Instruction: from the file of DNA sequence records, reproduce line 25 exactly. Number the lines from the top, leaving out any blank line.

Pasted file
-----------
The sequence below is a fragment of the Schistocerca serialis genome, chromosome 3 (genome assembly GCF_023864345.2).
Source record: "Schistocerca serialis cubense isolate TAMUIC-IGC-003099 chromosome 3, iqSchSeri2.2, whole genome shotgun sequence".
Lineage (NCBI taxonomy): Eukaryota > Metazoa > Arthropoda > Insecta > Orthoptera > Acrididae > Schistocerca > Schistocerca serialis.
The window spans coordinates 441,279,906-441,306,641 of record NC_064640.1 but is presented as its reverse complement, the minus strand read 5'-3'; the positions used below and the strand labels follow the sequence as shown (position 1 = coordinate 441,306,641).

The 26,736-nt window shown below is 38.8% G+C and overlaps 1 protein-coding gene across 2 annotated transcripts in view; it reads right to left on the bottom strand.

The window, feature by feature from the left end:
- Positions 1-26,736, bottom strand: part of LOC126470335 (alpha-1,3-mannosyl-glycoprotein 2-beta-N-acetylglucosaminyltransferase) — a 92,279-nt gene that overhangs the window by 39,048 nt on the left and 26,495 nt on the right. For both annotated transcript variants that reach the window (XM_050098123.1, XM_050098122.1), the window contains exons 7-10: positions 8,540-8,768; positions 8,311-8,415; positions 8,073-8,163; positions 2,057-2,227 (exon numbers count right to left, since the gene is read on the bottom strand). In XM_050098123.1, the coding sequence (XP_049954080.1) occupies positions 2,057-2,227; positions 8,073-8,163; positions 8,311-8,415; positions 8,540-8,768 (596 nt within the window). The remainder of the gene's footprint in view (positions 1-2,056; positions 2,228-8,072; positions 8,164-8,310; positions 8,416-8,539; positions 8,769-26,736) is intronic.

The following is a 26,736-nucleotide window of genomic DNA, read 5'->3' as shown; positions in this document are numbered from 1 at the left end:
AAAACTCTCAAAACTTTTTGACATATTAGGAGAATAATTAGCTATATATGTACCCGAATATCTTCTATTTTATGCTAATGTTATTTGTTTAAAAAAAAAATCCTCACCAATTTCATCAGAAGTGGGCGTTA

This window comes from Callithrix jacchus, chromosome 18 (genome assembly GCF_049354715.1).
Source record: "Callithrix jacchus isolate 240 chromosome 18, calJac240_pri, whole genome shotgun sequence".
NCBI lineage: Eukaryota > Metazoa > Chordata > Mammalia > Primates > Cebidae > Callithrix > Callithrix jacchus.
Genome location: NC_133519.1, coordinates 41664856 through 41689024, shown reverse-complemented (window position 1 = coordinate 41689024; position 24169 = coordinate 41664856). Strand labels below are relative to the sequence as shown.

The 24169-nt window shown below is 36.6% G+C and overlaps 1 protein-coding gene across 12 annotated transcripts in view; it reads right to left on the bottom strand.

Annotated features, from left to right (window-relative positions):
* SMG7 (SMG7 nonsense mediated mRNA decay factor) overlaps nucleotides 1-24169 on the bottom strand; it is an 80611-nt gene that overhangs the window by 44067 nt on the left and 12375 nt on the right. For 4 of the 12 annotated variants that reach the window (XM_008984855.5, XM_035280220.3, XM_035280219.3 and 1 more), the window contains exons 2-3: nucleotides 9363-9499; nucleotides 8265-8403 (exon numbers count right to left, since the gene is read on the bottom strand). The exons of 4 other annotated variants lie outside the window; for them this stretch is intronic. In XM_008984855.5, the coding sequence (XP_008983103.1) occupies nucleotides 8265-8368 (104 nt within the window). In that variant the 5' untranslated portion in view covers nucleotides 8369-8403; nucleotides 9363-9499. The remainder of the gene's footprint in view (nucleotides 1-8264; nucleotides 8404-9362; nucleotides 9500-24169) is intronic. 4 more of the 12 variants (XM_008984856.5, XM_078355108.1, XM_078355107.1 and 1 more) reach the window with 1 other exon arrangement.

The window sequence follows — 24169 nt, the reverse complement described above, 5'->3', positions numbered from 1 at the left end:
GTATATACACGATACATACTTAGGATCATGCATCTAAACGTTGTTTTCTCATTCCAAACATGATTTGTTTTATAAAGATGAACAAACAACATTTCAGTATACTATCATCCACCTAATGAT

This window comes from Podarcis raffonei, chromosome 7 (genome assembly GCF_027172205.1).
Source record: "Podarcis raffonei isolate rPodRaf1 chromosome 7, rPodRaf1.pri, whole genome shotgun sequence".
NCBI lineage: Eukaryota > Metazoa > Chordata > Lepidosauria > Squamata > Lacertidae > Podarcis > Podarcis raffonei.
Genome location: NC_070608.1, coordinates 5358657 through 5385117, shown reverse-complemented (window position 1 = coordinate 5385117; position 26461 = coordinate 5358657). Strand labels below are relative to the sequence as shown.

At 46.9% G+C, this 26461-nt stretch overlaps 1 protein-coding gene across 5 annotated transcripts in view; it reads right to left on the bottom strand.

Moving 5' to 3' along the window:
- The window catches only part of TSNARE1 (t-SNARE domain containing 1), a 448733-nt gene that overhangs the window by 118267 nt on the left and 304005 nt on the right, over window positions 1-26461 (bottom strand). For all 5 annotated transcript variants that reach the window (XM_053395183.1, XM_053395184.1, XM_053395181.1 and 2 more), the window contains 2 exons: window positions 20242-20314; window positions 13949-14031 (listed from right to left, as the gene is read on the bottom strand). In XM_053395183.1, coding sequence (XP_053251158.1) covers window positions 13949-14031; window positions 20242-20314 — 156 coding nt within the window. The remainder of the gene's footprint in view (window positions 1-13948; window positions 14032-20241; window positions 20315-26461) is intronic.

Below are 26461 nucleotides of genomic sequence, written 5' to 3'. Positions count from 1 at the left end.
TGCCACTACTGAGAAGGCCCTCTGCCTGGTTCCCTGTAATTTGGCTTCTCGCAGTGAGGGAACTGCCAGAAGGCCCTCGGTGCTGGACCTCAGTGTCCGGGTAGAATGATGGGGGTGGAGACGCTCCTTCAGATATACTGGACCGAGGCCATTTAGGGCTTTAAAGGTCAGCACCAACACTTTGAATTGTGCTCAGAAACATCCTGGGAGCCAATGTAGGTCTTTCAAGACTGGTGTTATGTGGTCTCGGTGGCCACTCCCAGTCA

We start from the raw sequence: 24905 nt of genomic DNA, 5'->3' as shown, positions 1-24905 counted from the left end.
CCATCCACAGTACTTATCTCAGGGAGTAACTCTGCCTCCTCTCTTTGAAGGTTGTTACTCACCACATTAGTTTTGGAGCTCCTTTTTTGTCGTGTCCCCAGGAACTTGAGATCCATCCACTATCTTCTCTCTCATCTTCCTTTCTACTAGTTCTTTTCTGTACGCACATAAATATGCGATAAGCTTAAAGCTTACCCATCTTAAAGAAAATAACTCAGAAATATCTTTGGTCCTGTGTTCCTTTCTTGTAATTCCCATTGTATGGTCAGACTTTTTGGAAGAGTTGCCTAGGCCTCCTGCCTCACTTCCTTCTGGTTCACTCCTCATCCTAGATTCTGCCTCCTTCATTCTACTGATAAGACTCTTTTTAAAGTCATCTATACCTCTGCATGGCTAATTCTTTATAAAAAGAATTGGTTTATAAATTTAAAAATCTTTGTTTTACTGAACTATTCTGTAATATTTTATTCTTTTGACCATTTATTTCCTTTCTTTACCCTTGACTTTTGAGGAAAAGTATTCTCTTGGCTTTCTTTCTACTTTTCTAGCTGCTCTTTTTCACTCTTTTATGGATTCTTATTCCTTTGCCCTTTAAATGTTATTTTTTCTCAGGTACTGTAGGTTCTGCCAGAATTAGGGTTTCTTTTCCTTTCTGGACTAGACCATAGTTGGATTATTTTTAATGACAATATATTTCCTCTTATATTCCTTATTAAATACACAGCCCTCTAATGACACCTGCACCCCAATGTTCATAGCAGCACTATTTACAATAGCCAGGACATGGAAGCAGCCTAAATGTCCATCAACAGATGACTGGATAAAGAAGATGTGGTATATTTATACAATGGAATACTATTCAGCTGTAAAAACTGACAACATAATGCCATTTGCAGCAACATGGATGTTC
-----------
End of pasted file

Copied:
- The window catches only part of TSNARE1 (t-SNARE domain containing 1), a 448733-nt gene that overhangs the window by 118267 nt on the left and 304005 nt on the right, over window positions 1-26461 (bottom strand). For all 5 annotated transcript variants that reach the window (XM_053395183.1, XM_053395184.1, XM_053395181.1 and 2 more), the window contains 2 exons: window positions 20242-20314; window positions 13949-14031 (listed from right to left, as the gene is read on the bottom strand). In XM_053395183.1, coding sequence (XP_053251158.1) covers window positions 13949-14031; window positions 20242-20314 — 156 coding nt within the window. The remainder of the gene's footprint in view (window positions 1-13948; window positions 14032-20241; window positions 20315-26461) is intronic.